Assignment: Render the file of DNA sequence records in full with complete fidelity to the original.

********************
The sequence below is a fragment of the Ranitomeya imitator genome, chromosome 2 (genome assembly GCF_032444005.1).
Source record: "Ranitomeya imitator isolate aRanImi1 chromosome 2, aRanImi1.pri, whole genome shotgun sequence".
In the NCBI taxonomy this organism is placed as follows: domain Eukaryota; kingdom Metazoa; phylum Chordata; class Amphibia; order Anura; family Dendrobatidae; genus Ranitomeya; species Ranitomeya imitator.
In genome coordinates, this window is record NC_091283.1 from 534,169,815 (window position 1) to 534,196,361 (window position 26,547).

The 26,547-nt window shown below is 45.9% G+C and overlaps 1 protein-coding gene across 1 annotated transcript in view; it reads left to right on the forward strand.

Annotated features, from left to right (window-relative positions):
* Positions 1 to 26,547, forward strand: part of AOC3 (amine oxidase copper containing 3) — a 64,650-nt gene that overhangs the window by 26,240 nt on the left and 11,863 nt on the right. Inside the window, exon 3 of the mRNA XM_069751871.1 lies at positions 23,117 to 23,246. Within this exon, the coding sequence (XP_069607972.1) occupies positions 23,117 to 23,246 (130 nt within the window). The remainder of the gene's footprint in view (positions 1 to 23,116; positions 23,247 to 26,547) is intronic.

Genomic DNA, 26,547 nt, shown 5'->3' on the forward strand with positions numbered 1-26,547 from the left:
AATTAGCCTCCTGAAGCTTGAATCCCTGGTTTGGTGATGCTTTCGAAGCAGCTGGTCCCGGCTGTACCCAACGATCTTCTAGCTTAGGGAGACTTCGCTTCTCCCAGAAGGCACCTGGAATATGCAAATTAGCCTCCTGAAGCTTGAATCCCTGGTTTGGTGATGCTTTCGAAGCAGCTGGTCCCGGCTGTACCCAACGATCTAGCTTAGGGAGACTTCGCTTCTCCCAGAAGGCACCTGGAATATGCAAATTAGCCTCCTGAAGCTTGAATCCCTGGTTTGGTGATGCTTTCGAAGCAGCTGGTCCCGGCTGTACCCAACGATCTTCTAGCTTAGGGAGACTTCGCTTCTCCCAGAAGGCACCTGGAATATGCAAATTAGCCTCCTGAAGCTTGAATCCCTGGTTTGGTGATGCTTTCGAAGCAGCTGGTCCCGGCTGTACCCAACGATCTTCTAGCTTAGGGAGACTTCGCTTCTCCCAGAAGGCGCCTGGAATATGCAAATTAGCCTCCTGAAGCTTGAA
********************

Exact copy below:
The sequence below is a fragment of the Ranitomeya imitator genome, chromosome 2 (genome assembly GCF_032444005.1).
Source record: "Ranitomeya imitator isolate aRanImi1 chromosome 2, aRanImi1.pri, whole genome shotgun sequence".
In the NCBI taxonomy this organism is placed as follows: domain Eukaryota; kingdom Metazoa; phylum Chordata; class Amphibia; order Anura; family Dendrobatidae; genus Ranitomeya; species Ranitomeya imitator.
In genome coordinates, this window is record NC_091283.1 from 534,169,815 (window position 1) to 534,196,361 (window position 26,547).

The 26,547-nt window shown below is 45.9% G+C and overlaps 1 protein-coding gene across 1 annotated transcript in view; it reads left to right on the forward strand.

Annotated features, from left to right (window-relative positions):
* Positions 1 to 26,547, forward strand: part of AOC3 (amine oxidase copper containing 3) — a 64,650-nt gene that overhangs the window by 26,240 nt on the left and 11,863 nt on the right. Inside the window, exon 3 of the mRNA XM_069751871.1 lies at positions 23,117 to 23,246. Within this exon, the coding sequence (XP_069607972.1) occupies positions 23,117 to 23,246 (130 nt within the window). The remainder of the gene's footprint in view (positions 1 to 23,116; positions 23,247 to 26,547) is intronic.

Genomic DNA, 26,547 nt, shown 5'->3' on the forward strand with positions numbered 1-26,547 from the left:
AATTAGCCTCCTGAAGCTTGAATCCCTGGTTTGGTGATGCTTTCGAAGCAGCTGGTCCCGGCTGTACCCAACGATCTTCTAGCTTAGGGAGACTTCGCTTCTCCCAGAAGGCACCTGGAATATGCAAATTAGCCTCCTGAAGCTTGAATCCCTGGTTTGGTGATGCTTTCGAAGCAGCTGGTCCCGGCTGTACCCAACGATCTAGCTTAGGGAGACTTCGCTTCTCCCAGAAGGCACCTGGAATATGCAAATTAGCCTCCTGAAGCTTGAATCCCTGGTTTGGTGATGCTTTCGAAGCAGCTGGTCCCGGCTGTACCCAACGATCTTCTAGCTTAGGGAGACTTCGCTTCTCCCAGAAGGCACCTGGAATATGCAAATTAGCCTCCTGAAGCTTGAATCCCTGGTTTGGTGATGCTTTCGAAGCAGCTGGTCCCGGCTGTACCCAACGATCTTCTAGCTTAGGGAGACTTCGCTTCTCCCAGAAGGCGCCTGGAATATGCAAATTAGCCTCCTGAAGCTTGAA